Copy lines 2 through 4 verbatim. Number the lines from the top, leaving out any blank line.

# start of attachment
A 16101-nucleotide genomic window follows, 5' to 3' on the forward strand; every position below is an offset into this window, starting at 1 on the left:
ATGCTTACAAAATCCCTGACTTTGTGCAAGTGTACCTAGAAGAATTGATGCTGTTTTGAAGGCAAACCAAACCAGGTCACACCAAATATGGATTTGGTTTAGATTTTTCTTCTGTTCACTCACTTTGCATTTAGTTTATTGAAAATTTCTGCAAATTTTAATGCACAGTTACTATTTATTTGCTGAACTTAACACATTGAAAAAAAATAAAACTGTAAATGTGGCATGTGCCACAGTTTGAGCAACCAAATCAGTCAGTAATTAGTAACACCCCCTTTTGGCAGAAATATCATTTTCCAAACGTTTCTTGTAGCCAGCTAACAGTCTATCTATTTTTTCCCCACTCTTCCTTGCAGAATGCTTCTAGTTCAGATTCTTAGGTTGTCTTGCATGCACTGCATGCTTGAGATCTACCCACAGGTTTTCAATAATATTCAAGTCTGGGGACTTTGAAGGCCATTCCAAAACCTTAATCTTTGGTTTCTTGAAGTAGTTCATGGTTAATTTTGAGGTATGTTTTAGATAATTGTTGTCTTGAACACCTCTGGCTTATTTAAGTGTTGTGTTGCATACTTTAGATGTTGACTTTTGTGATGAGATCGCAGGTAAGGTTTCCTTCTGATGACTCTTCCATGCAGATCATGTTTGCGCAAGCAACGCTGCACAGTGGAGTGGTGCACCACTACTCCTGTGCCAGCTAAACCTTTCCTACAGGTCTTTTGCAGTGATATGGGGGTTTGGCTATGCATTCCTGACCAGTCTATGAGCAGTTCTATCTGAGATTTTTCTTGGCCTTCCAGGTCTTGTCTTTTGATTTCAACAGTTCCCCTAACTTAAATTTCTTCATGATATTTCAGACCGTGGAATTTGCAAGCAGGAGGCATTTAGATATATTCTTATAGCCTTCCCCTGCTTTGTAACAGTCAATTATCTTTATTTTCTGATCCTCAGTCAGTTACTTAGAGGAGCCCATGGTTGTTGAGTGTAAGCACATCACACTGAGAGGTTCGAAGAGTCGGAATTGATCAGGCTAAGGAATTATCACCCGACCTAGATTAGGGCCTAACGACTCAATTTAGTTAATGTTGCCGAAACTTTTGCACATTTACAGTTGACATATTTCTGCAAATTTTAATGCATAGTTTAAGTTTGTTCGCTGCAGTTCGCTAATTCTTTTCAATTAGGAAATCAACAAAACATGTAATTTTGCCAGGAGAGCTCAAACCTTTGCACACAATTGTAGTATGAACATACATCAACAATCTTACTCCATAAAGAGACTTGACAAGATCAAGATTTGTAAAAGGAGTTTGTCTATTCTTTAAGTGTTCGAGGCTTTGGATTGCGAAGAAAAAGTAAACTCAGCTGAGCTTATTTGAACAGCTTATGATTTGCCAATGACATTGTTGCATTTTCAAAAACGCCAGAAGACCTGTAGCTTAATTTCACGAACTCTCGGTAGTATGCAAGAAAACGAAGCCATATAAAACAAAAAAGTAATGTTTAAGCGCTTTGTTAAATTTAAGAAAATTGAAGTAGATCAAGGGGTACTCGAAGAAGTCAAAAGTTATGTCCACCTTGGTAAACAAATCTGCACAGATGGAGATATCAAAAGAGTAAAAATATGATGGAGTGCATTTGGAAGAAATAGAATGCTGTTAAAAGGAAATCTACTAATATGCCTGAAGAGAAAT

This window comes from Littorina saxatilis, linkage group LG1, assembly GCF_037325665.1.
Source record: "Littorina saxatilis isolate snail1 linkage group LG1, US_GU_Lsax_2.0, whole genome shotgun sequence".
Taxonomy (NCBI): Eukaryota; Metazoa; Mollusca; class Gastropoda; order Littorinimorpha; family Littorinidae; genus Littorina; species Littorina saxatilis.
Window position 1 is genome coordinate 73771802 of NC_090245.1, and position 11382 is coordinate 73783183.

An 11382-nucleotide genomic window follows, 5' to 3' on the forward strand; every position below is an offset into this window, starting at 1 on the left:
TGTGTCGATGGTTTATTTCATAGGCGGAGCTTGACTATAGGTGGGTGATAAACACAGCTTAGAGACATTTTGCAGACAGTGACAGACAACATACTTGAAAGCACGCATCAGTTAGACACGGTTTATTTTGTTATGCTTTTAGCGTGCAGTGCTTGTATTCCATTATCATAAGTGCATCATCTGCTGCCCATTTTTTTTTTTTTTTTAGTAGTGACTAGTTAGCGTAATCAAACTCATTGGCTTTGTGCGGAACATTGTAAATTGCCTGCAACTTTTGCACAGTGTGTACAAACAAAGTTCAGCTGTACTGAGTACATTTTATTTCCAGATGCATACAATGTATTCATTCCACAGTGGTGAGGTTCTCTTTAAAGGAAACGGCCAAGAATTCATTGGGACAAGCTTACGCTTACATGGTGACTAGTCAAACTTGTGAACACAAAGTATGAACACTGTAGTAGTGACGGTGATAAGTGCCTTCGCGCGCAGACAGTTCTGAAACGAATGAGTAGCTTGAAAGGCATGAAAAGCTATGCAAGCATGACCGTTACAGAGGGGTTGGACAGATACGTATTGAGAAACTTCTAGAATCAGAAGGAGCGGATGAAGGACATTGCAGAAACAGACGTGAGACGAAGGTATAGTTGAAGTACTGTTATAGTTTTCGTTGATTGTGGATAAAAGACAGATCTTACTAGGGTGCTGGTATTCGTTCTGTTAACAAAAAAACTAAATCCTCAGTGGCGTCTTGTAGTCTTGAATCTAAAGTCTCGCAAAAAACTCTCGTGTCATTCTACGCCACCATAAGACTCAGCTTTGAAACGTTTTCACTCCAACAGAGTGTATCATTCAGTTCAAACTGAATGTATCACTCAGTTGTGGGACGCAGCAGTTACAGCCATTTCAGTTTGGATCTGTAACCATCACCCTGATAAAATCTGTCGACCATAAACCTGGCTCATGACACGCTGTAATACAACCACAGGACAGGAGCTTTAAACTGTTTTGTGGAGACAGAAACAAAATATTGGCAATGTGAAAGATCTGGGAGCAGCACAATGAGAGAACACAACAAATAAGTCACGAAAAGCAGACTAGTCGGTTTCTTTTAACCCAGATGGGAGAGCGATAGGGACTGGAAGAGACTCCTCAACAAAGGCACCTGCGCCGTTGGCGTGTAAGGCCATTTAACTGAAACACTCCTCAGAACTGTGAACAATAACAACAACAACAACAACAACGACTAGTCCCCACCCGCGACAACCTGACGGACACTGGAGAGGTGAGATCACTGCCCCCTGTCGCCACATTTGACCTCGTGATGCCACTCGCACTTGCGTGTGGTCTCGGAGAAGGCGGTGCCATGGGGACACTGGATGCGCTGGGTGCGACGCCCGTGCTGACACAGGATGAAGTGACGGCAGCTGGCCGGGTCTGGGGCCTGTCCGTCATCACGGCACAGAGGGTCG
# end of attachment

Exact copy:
ATGCTTACAAAATCCCTGACTTTGTGCAAGTGTACCTAGAAGAATTGATGCTGTTTTGAAGGCAAACCAAACCAGGTCACACCAAATATGGATTTGGTTTAGATTTTTCTTCTGTTCACTCACTTTGCATTTAGTTTATTGAAAATTTCTGCAAATTTTAATGCACAGTTACTATTTATTTGCTGAACTTAACACATTGAAAAAAAATAAAACTGTAAATGTGGCATGTGCCACAGTTTGAGCAACCAAATCAGTCAGTAATTAGTAACACCCCCTTTTGGCAGAAATATCATTTTCCAAACGTTTCTTGTAGCCAGCTAACAGTCTATCTATTTTTTCCCCACTCTTCCTTGCAGAATGCTTCTAGTTCAGATTCTTAGGTTGTCTTGCATGCACTGCATGCTTGAGATCTACCCACAGGTTTTCAATAATATTCAAGTCTGGGGACTTTGAAGGCCATTCCAAAACCTTAATCTTTGGTTTCTTGAAGTAGTTCATGGTTAATTTTGAGGTATGTTTTAGATAATTGTTGTCTTGAACACCTCTGGCTTATTTAAGTGTTGTGTTGCATACTTTAGATGTTGACTTTTGTGATGAGATCGCAGGTAAGGTTTCCTTCTGATGACTCTTCCATGCAGATCATGTTTGCGCAAGCAACGCTGCACAGTGGAGTGGTGCACCACTACTCCTGTGCCAGCTAAACCTTTCCTACAGGTCTTTTGCAGTGATATGGGGGTTTGGCTATGCATTCCTGACCAGTCTATGAGCAGTTCTATCTGAGATTTTTCTTGGCCTTCCAGGTCTTGTCTTTTGATTTCAACAGTTCCCCTAACTTAAATTTCTTCATGATATTTCAGACCGTGGAATTTGCAAGCAGGAGGCATTTAGATATATTCTTATAGCCTTCCCCTGCTTTGTAACAGTCAATTATCTTTATTTTCTGATCCTCAGTCAGTTACTTAGAGGAGCCCATGGTTGTTGAGTGTAAGCACATCACACTGAGAGGTTCGAAGAGTCGGAATTGATCAGGCTAAGGAATTATCACCCGACCTAGATTAGGGCCTAACGACTCAATTTAGTTAATGTTGCCGAAACTTTTGCACATTTACAGTTGACATATTTCTGCAAATTTTAATGCATAGTTTAAGTTTGTTCGCTGCAGTTCGCTAATTCTTTTCAATTAGGAAATCAACAAAACATGTAATTTTGCCAGGAGAGCTCAAACCTTTGCACACAATTGTAGTATGAACATACATCAACAATCTTACTCCATAAAGAGACTTGACAAGATCAAGATTTGTAAAAGGAGTTTGTCTATTCTTTAAGTGTTCGAGGCTTTGGATTGCGAAGAAAAAGTAAACTCAGCTGAGCTTATTTGAACAGCTTATGATTTGCCAATGACATTGTTGCATTTTCAAAAACGCCAGAAGACCTGTAGCTTAATTTCACGAACTCTCGGTAGTATGCAAGAAAACGAAGCCATATAAAACAAAAAAGTAATGTTTAAGCGCTTTGTTAAATTTAAGAAAATTGAAGTAGATCAAGGGGTACTCGAAGAAGTCAAAAGTTATGTCCACCTTGGTAAACAAATCTGCACAGATGGAGATATCAAAAGAGTAAAAATATGATGGAGTGCATTTGGAAGAAATAGAATGCTGTTAAAAGGAAATCTACTAATATGCCTGAAGAGAAAT

This window comes from Littorina saxatilis, linkage group LG1, assembly GCF_037325665.1.
Source record: "Littorina saxatilis isolate snail1 linkage group LG1, US_GU_Lsax_2.0, whole genome shotgun sequence".